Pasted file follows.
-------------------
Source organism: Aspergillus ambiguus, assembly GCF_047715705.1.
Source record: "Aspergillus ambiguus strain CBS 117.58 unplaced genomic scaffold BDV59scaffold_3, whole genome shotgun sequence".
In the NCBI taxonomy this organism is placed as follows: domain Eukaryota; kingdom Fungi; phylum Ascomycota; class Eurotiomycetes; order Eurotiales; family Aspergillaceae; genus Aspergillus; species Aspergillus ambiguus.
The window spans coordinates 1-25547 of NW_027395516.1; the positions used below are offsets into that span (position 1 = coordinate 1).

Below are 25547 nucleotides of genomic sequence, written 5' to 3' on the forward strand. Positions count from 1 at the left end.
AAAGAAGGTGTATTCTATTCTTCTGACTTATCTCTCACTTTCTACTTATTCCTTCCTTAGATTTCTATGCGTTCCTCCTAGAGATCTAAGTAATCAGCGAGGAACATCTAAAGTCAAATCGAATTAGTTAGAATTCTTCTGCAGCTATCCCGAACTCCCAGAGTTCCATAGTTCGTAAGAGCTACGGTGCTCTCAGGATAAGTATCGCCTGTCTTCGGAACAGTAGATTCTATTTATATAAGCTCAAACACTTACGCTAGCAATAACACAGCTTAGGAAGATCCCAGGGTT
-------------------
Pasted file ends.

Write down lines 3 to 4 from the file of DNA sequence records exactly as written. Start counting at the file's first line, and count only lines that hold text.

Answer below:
In the NCBI taxonomy this organism is placed as follows: domain Eukaryota; kingdom Fungi; phylum Ascomycota; class Eurotiomycetes; order Eurotiales; family Aspergillaceae; genus Aspergillus; species Aspergillus ambiguus.
The window spans coordinates 1-25547 of NW_027395516.1; the positions used below are offsets into that span (position 1 = coordinate 1).